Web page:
A Fruitless Fishing Trip

Yes, it’s true – we didn’t catch one gosh darn fish on our deep-sea fishing trip. How is that even possible you ask? Well, believe me when I tell you, we tried. Despite the fact that we aren’t the most experienced of fishing folk and our best efforts, those pesky speed fish found just off the coast of Ecuador, Wahoo and Tuna, literally would not take our bait.

After an early morning start (4 am!), we met our fishing captain and crew before heading out on the open waters for some serious Ecuadorian fishing. The boat, a tippy white lady, crashed against the swells as we made our way out to sea and what we hoped would be a prime fishing location. The morning air was fresh and the sun broke through the early morning clouds right as we spotted a pod of humpback whales splashing about. We assumed this was a good sign – “That must mean there’s lots of fish,” said the ever positive Gillian.

The coastline alone was a treat to see

An early start to the day at Puerto Lopez before getting aboard our fishing boat

But as the day carried on our quest for juicy, fat Tunas and long, snake-like Wahoos started to falter. After several hours trolling the water we hadn’t had one bite. Not even a nibble. So discouraged by the anti-climax that was fishing, a few members of our group exhausted from the early morning wake-up call aloud the gentle rock of the ocean to sooth them into a peaceful sleep.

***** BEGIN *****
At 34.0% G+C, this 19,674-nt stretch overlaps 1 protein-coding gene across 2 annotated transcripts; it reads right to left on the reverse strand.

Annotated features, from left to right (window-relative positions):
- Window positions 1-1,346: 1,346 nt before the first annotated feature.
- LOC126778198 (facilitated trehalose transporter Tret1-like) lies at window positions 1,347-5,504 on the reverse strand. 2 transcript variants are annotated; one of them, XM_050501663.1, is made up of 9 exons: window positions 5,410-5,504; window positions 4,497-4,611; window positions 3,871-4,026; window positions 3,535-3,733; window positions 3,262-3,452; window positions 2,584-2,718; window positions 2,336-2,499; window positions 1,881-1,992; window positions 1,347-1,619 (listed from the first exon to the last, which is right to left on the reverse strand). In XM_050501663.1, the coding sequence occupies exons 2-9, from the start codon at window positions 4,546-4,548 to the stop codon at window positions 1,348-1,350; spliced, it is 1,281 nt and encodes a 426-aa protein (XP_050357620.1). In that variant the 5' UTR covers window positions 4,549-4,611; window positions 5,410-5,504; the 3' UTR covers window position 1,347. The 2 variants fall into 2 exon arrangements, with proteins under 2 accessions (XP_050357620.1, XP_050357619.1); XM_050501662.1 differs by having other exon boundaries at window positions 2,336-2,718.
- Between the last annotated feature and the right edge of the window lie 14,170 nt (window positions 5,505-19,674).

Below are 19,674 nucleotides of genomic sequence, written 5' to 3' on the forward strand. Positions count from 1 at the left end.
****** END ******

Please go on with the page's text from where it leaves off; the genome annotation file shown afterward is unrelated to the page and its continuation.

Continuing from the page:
Excited to test our sea legs at fishing

We thought we may have caught something, but alas, it was nothing

Finally just after 10 in the morning, six whole hours of fruitless searching for the underwater game, we admitted defeat. The fish were far too crafty to be enticed by our lures and were able avoid their would-be doomed fait. As we disembarked our ship and wobbled on our sea-legs back on the beach, it was obvious to see disappointed clouding our faces.

We arrived back in Puerto Lopez defeated

The captain, sea-weathered and clearly hardened from a life on the open waters, took pity on our dreary state. Before we knew it, he had organized with some fellow fisherman our prize for being such good sports – a massive freshly caught Tuna he had purchased from a little fish market down the beach.

With jubilant smiles and our fish bounty, we headed back to our condo where Braydon did an excellent job of disemboweling the poor sucker and frying it up for supper. All in all a rather successful trip for a couple of “non-fishing” folk.

The pity tuna they supplied us with. We were happy.

Braydon doing his best filet job on the tuna

We were treated to a beautiful red sunset from our deck in Olon